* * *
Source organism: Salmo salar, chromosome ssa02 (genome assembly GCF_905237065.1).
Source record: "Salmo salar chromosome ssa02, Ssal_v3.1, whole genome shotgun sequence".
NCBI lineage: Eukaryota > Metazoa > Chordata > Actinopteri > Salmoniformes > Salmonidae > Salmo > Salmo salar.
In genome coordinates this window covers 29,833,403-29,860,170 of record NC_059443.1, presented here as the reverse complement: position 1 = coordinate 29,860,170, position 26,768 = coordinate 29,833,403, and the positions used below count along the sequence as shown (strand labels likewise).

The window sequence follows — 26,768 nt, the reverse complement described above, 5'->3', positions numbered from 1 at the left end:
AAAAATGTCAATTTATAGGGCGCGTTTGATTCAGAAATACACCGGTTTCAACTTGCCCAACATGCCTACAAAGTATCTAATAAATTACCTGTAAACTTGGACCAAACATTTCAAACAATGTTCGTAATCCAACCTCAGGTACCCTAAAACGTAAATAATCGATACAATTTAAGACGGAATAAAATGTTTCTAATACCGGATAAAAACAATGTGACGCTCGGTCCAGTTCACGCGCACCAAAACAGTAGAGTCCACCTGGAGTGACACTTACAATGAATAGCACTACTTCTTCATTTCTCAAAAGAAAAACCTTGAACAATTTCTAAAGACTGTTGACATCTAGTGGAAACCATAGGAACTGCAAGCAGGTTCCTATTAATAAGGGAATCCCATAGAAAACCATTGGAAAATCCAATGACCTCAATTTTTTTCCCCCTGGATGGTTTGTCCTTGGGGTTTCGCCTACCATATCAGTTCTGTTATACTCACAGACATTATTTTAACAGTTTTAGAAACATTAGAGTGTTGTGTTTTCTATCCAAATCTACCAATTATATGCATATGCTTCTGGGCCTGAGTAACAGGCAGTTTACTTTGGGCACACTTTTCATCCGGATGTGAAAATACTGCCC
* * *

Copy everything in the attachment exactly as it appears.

Source organism: Salmo salar, chromosome ssa02 (genome assembly GCF_905237065.1).
Source record: "Salmo salar chromosome ssa02, Ssal_v3.1, whole genome shotgun sequence".
NCBI lineage: Eukaryota > Metazoa > Chordata > Actinopteri > Salmoniformes > Salmonidae > Salmo > Salmo salar.
In genome coordinates this window covers 29,833,403-29,860,170 of record NC_059443.1, presented here as the reverse complement: position 1 = coordinate 29,860,170, position 26,768 = coordinate 29,833,403, and the positions used below count along the sequence as shown (strand labels likewise).

The window sequence follows — 26,768 nt, the reverse complement described above, 5'->3', positions numbered from 1 at the left end:
AAAAATGTCAATTTATAGGGCGCGTTTGATTCAGAAATACACCGGTTTCAACTTGCCCAACATGCCTACAAAGTATCTAATAAATTACCTGTAAACTTGGACCAAACATTTCAAACAATGTTCGTAATCCAACCTCAGGTACCCTAAAACGTAAATAATCGATACAATTTAAGACGGAATAAAATGTTTCTAATACCGGATAAAAACAATGTGACGCTCGGTCCAGTTCACGCGCACCAAAACAGTAGAGTCCACCTGGAGTGACACTTACAATGAATAGCACTACTTCTTCATTTCTCAAAAGAAAAACCTTGAACAATTTCTAAAGACTGTTGACATCTAGTGGAAACCATAGGAACTGCAAGCAGGTTCCTATTAATAAGGGAATCCCATAGAAAACCATTGGAAAATCCAATGACCTCAATTTTTTTCCCCCTGGATGGTTTGTCCTTGGGGTTTCGCCTACCATATCAGTTCTGTTATACTCACAGACATTATTTTAACAGTTTTAGAAACATTAGAGTGTTGTGTTTTCTATCCAAATCTACCAATTATATGCATATGCTTCTGGGCCTGAGTAACAGGCAGTTTACTTTGGGCACACTTTTCATCCGGATGTGAAAATACTGCCC